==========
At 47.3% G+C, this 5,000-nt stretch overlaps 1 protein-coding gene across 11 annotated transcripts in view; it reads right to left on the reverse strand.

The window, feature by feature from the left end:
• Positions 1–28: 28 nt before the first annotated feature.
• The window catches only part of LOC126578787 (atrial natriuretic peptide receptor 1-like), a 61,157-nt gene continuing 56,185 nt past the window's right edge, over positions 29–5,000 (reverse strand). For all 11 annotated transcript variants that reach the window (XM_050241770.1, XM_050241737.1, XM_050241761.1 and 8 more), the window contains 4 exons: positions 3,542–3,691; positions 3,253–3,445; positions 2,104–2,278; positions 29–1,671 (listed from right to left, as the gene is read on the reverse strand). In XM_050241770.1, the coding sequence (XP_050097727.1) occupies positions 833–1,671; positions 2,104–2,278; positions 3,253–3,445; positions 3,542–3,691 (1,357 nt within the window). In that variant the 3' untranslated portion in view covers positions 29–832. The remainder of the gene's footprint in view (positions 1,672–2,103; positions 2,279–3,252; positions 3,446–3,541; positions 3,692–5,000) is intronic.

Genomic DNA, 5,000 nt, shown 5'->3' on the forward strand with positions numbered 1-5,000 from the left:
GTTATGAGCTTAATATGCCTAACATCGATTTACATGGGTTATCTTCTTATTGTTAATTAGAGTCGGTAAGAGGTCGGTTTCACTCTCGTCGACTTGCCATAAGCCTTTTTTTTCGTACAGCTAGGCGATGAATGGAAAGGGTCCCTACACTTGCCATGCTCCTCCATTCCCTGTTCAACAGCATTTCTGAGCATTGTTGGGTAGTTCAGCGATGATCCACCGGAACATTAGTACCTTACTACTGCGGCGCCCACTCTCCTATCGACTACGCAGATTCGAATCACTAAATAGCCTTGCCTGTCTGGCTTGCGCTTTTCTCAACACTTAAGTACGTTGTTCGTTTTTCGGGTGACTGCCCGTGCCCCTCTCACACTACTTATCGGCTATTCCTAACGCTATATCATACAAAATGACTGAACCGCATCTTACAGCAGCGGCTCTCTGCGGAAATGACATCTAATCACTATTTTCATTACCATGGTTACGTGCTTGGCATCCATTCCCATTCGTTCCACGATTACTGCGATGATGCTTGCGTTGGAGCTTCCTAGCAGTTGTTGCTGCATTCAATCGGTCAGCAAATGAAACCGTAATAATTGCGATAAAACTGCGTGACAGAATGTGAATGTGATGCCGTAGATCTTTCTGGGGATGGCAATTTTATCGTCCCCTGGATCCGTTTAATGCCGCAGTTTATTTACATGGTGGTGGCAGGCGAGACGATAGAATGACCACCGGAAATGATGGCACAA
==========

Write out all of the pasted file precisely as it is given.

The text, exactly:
At 47.3% G+C, this 5,000-nt stretch overlaps 1 protein-coding gene across 11 annotated transcripts in view; it reads right to left on the reverse strand.

The window, feature by feature from the left end:
• Positions 1–28: 28 nt before the first annotated feature.
• The window catches only part of LOC126578787 (atrial natriuretic peptide receptor 1-like), a 61,157-nt gene continuing 56,185 nt past the window's right edge, over positions 29–5,000 (reverse strand). For all 11 annotated transcript variants that reach the window (XM_050241770.1, XM_050241737.1, XM_050241761.1 and 8 more), the window contains 4 exons: positions 3,542–3,691; positions 3,253–3,445; positions 2,104–2,278; positions 29–1,671 (listed from right to left, as the gene is read on the reverse strand). In XM_050241770.1, the coding sequence (XP_050097727.1) occupies positions 833–1,671; positions 2,104–2,278; positions 3,253–3,445; positions 3,542–3,691 (1,357 nt within the window). In that variant the 3' untranslated portion in view covers positions 29–832. The remainder of the gene's footprint in view (positions 1,672–2,103; positions 2,279–3,252; positions 3,446–3,541; positions 3,692–5,000) is intronic.

Genomic DNA, 5,000 nt, shown 5'->3' on the forward strand with positions numbered 1-5,000 from the left:
GTTATGAGCTTAATATGCCTAACATCGATTTACATGGGTTATCTTCTTATTGTTAATTAGAGTCGGTAAGAGGTCGGTTTCACTCTCGTCGACTTGCCATAAGCCTTTTTTTTCGTACAGCTAGGCGATGAATGGAAAGGGTCCCTACACTTGCCATGCTCCTCCATTCCCTGTTCAACAGCATTTCTGAGCATTGTTGGGTAGTTCAGCGATGATCCACCGGAACATTAGTACCTTACTACTGCGGCGCCCACTCTCCTATCGACTACGCAGATTCGAATCACTAAATAGCCTTGCCTGTCTGGCTTGCGCTTTTCTCAACACTTAAGTACGTTGTTCGTTTTTCGGGTGACTGCCCGTGCCCCTCTCACACTACTTATCGGCTATTCCTAACGCTATATCATACAAAATGACTGAACCGCATCTTACAGCAGCGGCTCTCTGCGGAAATGACATCTAATCACTATTTTCATTACCATGGTTACGTGCTTGGCATCCATTCCCATTCGTTCCACGATTACTGCGATGATGCTTGCGTTGGAGCTTCCTAGCAGTTGTTGCTGCATTCAATCGGTCAGCAAATGAAACCGTAATAATTGCGATAAAACTGCGTGACAGAATGTGAATGTGATGCCGTAGATCTTTCTGGGGATGGCAATTTTATCGTCCCCTGGATCCGTTTAATGCCGCAGTTTATTTACATGGTGGTGGCAGGCGAGACGATAGAATGACCACCGGAAATGATGGCACAA